20. Quotations from Edison diary, July 12,1885 (TAEM 90:9).

21. Quotations from ibid., July 15,17, 20,1885 (TAEM 90:9).

22. Quotations from ibid., July 17,1885 (TAEM 90:9); Israel, Edison, 253.

23. See Larry Moore, Selling God: American Religion in the Marketplace of Culture (New York: Oxford University Press, 1994), 149-55.

24. Quotations from Edison diary, July 12,1885 (TAEM 90:9); Israel, Edison, 247.

25. Edison to John and Theodore Miller, December 24,1885 (TAEM 77:480).

26. The Diary and Sundry Observations of Thomas Alva Edison, ed. Dagobert D. Runes (New York: Greenwood Press, 1968), 54-55; Israel, Edison, 247.

27. Fort Myers Notebook N-86-03-18, March 20, 1886 (TAEM 42:843); Israel, Edison, 250-51.

28. Israel, Edison, 248-49.

29. Tate, Edison's Open Door, 140.

30. Passer, Electrical Manufacturers, 118-23.

31. Quotations from Edison to Wright, draft letter, c. August 1887 (TAEM 98:671-72); Millard, Edison and the Business of Innovation, 15. Also see Horace Townsend, "Edison: His Work and His Work-Shop," Cosmopolitan Magazine (April 1889): 598-607; "Edison's New Laboratory," Scientific American 37 (September 18, 1887): 184; David Trumbull Marshall, Recollections of Edison (Boston: Christopher Publishing, 1931), 90; Reginald A. Fessenden, "The Inventions of Reginald A. Fessenden," Radio News 7 (August 1925): 156; Andre Millard, Duncan Hay, and Mary Grassick, Historic Furnishings Report. Edison Laboratory. Edison National Historic Site. West Orange, New Jersey, 2 vols. (Harpers Ferry Center: National Park Service, 1995), 1:26-28; Millard, Edison and the Business of Innovation, 10-15; Israel, Edison, 260-66.

32. Quotations from Marshall, Recollections of Edison, 60; Edison to Wright, draft letter, c. August 1887 (TAEM 98:671-72). Also see Millard, Edison and the Business of Innovation, 16.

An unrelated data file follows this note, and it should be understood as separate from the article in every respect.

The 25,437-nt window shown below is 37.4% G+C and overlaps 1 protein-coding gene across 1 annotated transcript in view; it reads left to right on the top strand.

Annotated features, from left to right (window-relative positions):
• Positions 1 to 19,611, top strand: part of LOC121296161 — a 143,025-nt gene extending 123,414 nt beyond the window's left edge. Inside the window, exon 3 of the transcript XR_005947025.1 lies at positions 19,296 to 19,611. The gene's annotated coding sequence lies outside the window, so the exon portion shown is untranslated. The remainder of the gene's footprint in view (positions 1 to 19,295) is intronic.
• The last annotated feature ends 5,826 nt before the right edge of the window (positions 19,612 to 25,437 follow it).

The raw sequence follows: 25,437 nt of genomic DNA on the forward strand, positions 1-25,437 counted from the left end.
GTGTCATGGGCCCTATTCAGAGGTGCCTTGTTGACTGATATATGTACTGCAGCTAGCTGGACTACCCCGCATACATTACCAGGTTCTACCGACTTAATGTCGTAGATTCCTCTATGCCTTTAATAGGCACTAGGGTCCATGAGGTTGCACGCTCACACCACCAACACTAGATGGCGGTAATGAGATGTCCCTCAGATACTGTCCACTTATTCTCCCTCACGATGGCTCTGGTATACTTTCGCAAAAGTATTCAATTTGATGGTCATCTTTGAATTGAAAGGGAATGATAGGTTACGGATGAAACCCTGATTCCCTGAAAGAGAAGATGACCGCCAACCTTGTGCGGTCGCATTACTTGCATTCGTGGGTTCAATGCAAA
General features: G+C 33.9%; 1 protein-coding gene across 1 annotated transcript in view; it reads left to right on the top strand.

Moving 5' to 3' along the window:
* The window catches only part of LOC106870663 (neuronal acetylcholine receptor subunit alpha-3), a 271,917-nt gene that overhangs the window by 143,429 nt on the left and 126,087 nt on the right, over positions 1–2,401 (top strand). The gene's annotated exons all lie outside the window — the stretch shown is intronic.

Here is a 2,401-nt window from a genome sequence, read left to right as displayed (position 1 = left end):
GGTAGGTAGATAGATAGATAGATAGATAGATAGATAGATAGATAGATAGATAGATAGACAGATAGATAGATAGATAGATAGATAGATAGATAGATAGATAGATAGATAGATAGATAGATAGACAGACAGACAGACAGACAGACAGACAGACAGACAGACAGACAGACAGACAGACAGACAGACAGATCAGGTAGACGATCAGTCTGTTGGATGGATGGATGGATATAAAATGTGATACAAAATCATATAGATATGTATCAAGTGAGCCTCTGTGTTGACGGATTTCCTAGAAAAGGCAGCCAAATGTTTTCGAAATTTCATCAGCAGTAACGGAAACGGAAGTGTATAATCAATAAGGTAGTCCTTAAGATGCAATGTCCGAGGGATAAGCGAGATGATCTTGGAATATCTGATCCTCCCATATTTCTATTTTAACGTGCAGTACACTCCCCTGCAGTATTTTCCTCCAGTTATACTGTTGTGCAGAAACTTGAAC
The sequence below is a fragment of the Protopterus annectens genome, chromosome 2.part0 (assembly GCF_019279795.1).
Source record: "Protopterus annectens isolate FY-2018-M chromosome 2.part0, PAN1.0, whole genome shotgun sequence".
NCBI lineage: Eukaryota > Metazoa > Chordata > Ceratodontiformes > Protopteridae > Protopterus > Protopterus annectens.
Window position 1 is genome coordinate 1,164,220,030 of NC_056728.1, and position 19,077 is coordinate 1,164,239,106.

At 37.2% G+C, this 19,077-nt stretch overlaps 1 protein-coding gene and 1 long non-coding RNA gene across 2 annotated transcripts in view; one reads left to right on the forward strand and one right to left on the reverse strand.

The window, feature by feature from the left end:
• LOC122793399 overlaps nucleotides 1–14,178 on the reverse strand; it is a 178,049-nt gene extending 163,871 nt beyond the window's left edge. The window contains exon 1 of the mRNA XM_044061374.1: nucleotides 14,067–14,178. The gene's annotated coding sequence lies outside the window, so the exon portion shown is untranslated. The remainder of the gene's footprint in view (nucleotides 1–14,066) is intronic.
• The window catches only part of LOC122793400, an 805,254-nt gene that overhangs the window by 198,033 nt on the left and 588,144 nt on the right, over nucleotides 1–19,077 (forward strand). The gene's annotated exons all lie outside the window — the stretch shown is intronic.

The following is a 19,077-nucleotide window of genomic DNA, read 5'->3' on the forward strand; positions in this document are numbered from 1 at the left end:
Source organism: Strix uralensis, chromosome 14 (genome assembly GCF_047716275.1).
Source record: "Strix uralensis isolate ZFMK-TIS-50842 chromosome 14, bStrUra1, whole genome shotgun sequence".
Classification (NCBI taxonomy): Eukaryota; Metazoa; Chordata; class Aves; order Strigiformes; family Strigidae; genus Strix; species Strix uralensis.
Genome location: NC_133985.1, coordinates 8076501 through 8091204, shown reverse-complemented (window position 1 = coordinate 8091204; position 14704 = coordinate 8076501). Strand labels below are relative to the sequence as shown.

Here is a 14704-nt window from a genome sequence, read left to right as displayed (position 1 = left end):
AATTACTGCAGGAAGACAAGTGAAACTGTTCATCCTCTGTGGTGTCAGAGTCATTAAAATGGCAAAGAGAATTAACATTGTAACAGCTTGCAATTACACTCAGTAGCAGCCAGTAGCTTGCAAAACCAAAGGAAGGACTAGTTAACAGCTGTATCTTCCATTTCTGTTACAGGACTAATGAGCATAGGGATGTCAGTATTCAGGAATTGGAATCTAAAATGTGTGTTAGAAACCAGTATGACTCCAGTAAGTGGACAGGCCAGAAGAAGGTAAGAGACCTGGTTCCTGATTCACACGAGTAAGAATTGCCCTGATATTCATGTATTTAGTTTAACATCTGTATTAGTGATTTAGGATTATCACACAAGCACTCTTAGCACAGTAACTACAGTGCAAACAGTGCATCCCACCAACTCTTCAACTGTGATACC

33. Arthur Kennelly to Dr. Muirhead, December 26,1888 (TAEM 109:227). On Kennelly's career, see Vannevar Bush, "Biographical Memoir of Arthur Edwin Kennelly, 1861-1939," National Academy of Sciences Biographical Memoir 22 (1943): 83-119; C. M. Worthington, "Interview with Dr. A.E. Kennelly on May 19th, at his home," Kennelly folder, Edison Pioneers collection, ENHS; "Autobiographical Sketch of the Life and Work of Arthur Edwin Kennelly," unpublished manuscript, 1936, Harvard University Archives; Israel, Edison, 272, 305-20; Millard, Edison and the Business of Innovation, 88-110.

34. The account of this experiment, including all quotations, is taken from the New York World, June 24,1888. For another account, see the New York Morning Sun, June 24,1888 (TAEM 146:353; misdated as November 4,1888 in TAEM). Ken­nelly mentions the events of this day in Kemmler Hearings, 748-52. This is most likely the experiment described in W K. L. Dickson and Antonia Dickson, The Life and Inventions of Thomas Alva Edison (New York: Thomas Y. Crowell, 1894), 326-30.

CHAPTER 11. "A DESPERATE FIGHT"

1. Quotations from F. R. Chinook to Edison, April 17, 1888 (TAEM 123:612); Francis Upton to Edison, May 28,1888 (TAEM 123:36). Also see Reynolds and Bernstein, "Damnable Alternating Current," 1340.

2. Nikola Tesla, "A New System of Alternate Current Motors and Transform­ers," Electrical Engineer 7 (June 1888): 252-57; Carlson, Innovation as a Social Process, 249-59; Ronald Kline, "Science and Engineering Theory in the Invention and Development of the Induction Motor, 1880-1900," Technology and Culture 28 (1887): 283-313; Reynolds and Bernstein, "Damnable Alternating Current," 1341-42; Curt Wohleber, "The Work of the World," American Heritage of Invention and Technology 7 (Winter 1992): 52.